I got a Mearm for Christmas. Now I have 4 working servos, I have been able to complete it.
I thought the instructions were fine. As suggested, I didn’t fix the claw until I had the servos working. Then, I set the servo controlling the claw to 90% (closed), and then I screwed in the arm to the servo whilst the claw was as closed as I could get it. Inevitably, the claw was not quite closed as I was screwing in the arm, but it closes fine once I set the servo to 95%. The other thing that does not quite work is the way the base connects to the “hip” servo: the bottom of the “box” that contains the arm doesn’t quite sit flat, and, when the arm is sticking out, the bottom of the box bends down to touch the actual base unit, causing it to stick slightly when the hip goes round.
My first attempt, using ForToffee’s arm_cmd.py, was terrible. Requests to move the servos were not being turned into movement (or even any attempt to move the servo), the actual movement of the servos did not match the requests, and when I asked it to move the shoulder, the hip would move too! I then made two alterations, but I can’t tell you which of the 2 changes was the important one 🙂 First, I stopped using the GPIO unit for Python, and switched to using ServoBlaster. ForToffee said he needed to do this for his more demanding code that was looking for joystick movements; I think I needed it just for simple arm movement. Second, I loosened almost every screw.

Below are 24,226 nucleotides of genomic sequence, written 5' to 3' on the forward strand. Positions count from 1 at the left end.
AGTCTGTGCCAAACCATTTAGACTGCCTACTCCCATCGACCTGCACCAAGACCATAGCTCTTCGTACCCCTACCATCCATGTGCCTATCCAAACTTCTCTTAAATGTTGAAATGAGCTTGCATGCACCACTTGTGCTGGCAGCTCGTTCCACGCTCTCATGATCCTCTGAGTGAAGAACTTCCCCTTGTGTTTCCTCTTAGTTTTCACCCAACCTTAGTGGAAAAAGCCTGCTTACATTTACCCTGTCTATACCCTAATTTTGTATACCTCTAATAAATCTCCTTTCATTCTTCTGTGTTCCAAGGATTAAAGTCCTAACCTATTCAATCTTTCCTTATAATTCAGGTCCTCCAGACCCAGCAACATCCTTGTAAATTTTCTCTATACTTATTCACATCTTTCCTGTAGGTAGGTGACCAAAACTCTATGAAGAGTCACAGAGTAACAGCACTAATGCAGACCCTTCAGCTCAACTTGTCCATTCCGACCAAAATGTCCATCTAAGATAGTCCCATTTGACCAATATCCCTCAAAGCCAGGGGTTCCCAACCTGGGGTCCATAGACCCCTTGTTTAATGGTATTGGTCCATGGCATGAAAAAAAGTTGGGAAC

And it now works a treat with ServoBlaster. The servo on the grip (#1) moves from 95% to about 80%; the servo on the hip (#5) moves from 0% to 100% with 180 degrees of rotation; servo #4 goes from 40% to 100%; servo #3 goes 55% to 100% (and I can’t tell which is the shoulder and which is the elbow!). So far, I have been typing the ServoBlaster code in interactively, but I am pretty sure I can amend ForToffee’s code so we have 8 keys which each move a servo by a small increment in either direction.
Hooray! A Raspberry Pi project that works!